Senator Russ Feingold (D-WI) has proposed a resolution in the Senate to censure President Bush for authorizing warrantless wiretaps made illegal by the 4th Amendment to the Constitution and the Foreign Intelligence Surveillance Act..
Whereas I am not a Senator or a standard bearer for either political party, and I do not need to worry about political strategy, I can talk about what ought to be done on a purely moral basis in order to help create and preserve a just legal system.
There is a problem with censure. President Bush has admitted to the wiretapping (though he asserts that it is legal) and says that it will continue. If Feingold’s resolution passes, we will have a rather bizarre situation where the Senate condemns Bush for performing activities that it continues to allow Bush to perform.
It would be like a parent yelling at a child for eating sweets while giving him money that the child asks for so that she can go buy some candy.
What Ought to Be Done
The proper way to deal with Bush’s illegal operations is first with a law that denies funding for all wiretaps that stand in violation of the 4th Amendment to the Constitution (spying on Americans for more than 72 hours without a warrant from the FISA court). These are the actions under contentions, and if Congress cuts the purse strings, the actions would have to stop.
Then, at the same time, either censure or impeach President Bush for those activities.
Proper and Improper Impeachment
Every President who takes the oath of office has individuals calling for his impeachment before the inauguration ceremony even begins. I have long thought that this is stupid. Impeachment is a significant event, and like all such events should not be used for light or transient causes. The impeachment of Clinton was a violation of this principle. It was a politically motivated disruption in the government for petty reasons.
However, a President’s announcement that he has and will continue to act in violation of the 4th Amendment to the Constitution is not a light or transient reason. The President’s sworn duty is to uphold and defend the Constitution of the United States of America. The discovery that he has signed secret orders suspending parts of the Constitution he is bound by oath to defend is exactly the type of activity that the powers of impeachment and removal from office were precisely meant to deal with a President who sought to destroy rather than defend the Constitution.
Retired (Republican-appointed) Supreme Court justice Sandra Day O’Connor gave a speech at Georgetown University explaining how strong-arming of the judiciary is a step on the road to dictatorship. Within the list of actions she condemned, she included depriving judges of authority to hear cases because the partisan leader does not like their decisions. The 4th Amendment to the Constitution provides Americans with a right to judicial review of government decisions to spy on them, to make sure that the government has probable cause to believe that national security would actually be served. Bush’s secret order denying the FISA court authority to review its decisions when it comes to spying on Americans fit this description.
Of course, President Bush and his administration claim that his actions are legal. Impeachment proceedings and a trial before the Senate would give him the opportunity to defend his claim. His defenders will be allowed to stand before the Senate and present the legal arguments – the claim that the President has unlimited power, including the power to suspend the Constitution, as long as his spin doctors can put the case in terms of national security – and Senators will be able to cast their vote on whether they agree or disagree with that statement.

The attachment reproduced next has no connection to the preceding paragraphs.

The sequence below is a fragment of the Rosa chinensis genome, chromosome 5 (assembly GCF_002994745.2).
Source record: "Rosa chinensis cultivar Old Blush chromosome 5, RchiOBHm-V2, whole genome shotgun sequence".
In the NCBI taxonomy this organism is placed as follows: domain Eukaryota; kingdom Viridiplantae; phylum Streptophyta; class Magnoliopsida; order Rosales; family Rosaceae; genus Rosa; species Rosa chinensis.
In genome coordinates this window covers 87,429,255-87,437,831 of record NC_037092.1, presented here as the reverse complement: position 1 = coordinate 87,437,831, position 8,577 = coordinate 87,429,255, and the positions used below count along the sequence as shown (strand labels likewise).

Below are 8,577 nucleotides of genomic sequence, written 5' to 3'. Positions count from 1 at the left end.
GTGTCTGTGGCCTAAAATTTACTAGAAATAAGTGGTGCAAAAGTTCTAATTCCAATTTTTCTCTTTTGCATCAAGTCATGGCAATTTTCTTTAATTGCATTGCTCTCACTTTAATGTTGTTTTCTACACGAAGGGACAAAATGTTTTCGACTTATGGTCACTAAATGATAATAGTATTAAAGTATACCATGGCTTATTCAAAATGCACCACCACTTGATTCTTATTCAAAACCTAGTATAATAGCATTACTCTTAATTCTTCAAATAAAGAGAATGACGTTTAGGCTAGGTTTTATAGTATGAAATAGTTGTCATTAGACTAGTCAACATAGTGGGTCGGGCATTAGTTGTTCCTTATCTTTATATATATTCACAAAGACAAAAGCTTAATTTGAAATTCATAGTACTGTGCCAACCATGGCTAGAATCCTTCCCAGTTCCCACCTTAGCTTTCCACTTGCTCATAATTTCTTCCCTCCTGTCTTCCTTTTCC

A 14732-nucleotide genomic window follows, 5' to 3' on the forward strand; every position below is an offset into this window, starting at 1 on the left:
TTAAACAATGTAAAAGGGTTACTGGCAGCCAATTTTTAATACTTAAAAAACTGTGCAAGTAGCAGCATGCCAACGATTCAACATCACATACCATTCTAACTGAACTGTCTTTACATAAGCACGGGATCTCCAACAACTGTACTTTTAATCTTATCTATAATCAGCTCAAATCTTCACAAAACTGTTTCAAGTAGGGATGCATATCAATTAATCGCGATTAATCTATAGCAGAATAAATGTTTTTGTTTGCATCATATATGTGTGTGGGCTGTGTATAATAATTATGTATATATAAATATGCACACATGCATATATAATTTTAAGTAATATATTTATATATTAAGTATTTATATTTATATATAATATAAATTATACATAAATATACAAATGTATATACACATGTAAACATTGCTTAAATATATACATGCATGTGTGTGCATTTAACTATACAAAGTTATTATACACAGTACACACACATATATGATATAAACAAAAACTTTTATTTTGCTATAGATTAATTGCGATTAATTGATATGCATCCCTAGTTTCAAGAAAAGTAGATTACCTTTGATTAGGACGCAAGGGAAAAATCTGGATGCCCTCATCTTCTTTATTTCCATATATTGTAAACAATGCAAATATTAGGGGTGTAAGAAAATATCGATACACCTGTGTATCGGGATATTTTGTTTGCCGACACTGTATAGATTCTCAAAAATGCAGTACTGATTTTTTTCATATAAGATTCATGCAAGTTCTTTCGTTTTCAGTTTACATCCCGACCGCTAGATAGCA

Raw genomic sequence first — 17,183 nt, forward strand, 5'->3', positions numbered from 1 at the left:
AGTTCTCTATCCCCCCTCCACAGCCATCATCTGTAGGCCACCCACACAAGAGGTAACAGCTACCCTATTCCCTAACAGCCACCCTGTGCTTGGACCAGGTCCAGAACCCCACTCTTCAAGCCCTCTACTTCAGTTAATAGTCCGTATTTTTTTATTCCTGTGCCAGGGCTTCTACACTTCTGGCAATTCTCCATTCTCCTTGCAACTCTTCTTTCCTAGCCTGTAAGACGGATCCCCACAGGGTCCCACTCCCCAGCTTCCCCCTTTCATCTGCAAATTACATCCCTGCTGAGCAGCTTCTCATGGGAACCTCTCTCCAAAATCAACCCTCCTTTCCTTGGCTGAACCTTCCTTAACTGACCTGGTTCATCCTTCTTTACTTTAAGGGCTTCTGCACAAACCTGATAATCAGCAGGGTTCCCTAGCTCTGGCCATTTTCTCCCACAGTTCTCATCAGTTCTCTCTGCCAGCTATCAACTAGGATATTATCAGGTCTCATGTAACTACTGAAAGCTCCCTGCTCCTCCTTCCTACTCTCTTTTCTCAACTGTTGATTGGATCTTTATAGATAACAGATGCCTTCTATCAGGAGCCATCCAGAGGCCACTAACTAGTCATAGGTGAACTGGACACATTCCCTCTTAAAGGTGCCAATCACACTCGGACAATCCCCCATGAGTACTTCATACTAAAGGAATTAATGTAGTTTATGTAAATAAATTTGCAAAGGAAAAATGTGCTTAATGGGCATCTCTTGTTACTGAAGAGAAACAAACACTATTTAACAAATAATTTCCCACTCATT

At which point the voters will have the opportunity to decide if they want to vote for or against a Senator who would vote to establish an executive branch with absolute dictatorial powers.
Freedom and Democracy
As I said at the start, this is an essay that explains what should be done in the absence of any consideration of political strategy. Congress has made no move to suspend funding for these illegal wiretaps. In doing so, they have implicitly endorsed the thesis that the Executive Branch can sign away our Constitutional rights at will. This means that the question of whether we are going to vote for or against representatives who refuse to protect and defend the Constitution from those who would suspend its operation at will is already upon us.
If, after the November elections, we have a government that continues to spy on us without judicial review in violation of the 4th Amendment, it will ultimately be because we have decided to vote for repeal of the Bill of Rights by executive order. Ultimately, the defense of our freedom does not rest with the Executive Branch, or the Legislature, or the Judiciary, but with us as voters.
This is truly an election in which the American voter needs to ask, “Will I vote for the Bill of Rights and the Constitution of the United States, or would I vote against it?” This is an election in which each voter gets to decide if they are in favor of an Executive Branch claiming that it has the authority to suspend all or part of the Constitution at will, or against it.
My prediction is that the people will vote against the Constitution in this election. Yet, the moral argument says that they ought to vote for it, and for a Congress that will deny the President’s claim that he has an obligation to obey the Constitution only if and insofar as it pleases him to do so.
As recent elections in Egypt, Iraq, and among the Palestinians tells us, democracy is no guarantee of freedom. Democracy guarantees freedom only if freedom is something that the voters value, and something that they will look at in casting their votes. This election, we get to discover if the American voters are people who value freedom, or are among those who would vote against their own freedom.